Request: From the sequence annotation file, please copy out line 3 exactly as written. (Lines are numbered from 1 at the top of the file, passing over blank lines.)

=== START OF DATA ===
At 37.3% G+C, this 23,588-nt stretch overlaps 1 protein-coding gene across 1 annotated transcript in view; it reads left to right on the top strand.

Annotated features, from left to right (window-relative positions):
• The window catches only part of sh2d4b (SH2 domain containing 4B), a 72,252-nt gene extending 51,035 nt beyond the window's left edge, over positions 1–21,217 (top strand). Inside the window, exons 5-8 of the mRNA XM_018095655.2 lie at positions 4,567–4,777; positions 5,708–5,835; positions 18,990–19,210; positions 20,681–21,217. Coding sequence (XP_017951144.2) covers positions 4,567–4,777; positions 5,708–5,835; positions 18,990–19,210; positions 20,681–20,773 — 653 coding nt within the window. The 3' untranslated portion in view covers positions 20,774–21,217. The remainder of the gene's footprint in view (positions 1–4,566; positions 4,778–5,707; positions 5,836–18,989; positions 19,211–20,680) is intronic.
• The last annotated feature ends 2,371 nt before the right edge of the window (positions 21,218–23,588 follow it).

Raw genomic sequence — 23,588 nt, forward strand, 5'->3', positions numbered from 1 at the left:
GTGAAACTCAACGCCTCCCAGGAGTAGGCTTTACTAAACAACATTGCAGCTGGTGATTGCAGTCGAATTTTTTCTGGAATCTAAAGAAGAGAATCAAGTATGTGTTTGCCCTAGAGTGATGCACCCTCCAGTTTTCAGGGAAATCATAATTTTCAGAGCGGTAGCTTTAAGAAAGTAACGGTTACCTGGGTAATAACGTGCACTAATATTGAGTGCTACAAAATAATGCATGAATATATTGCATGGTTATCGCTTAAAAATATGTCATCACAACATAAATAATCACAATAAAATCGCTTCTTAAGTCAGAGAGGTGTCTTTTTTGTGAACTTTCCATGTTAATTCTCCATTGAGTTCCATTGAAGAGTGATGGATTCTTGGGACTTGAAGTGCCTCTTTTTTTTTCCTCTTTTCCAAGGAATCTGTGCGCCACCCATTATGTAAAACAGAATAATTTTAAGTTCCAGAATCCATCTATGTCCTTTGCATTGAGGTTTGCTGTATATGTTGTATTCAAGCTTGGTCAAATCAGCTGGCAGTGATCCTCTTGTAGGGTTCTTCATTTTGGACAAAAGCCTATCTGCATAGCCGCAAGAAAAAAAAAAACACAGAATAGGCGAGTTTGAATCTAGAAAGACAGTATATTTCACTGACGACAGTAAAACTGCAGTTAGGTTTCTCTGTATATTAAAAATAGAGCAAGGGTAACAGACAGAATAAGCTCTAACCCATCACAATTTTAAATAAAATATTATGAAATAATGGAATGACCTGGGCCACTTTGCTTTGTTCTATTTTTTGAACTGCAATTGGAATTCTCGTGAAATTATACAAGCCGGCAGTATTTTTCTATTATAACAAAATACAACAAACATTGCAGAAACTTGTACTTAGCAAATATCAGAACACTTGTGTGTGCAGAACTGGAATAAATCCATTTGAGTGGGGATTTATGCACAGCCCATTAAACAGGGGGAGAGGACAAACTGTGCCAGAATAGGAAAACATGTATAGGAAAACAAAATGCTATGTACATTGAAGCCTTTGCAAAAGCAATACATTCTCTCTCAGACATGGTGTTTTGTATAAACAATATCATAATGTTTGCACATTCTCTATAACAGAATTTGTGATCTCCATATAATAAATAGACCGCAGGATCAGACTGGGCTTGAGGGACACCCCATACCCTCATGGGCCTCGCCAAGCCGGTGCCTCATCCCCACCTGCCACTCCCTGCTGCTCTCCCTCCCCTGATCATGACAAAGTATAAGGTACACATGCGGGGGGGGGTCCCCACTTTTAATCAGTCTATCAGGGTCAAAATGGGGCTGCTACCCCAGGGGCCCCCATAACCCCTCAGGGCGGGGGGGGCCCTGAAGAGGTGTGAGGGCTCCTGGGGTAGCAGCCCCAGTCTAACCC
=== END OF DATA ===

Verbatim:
• The window catches only part of sh2d4b (SH2 domain containing 4B), a 72,252-nt gene extending 51,035 nt beyond the window's left edge, over positions 1–21,217 (top strand). Inside the window, exons 5-8 of the mRNA XM_018095655.2 lie at positions 4,567–4,777; positions 5,708–5,835; positions 18,990–19,210; positions 20,681–21,217. Coding sequence (XP_017951144.2) covers positions 4,567–4,777; positions 5,708–5,835; positions 18,990–19,210; positions 20,681–20,773 — 653 coding nt within the window. The 3' untranslated portion in view covers positions 20,774–21,217. The remainder of the gene's footprint in view (positions 1–4,566; positions 4,778–5,707; positions 5,836–18,989; positions 19,211–20,680) is intronic.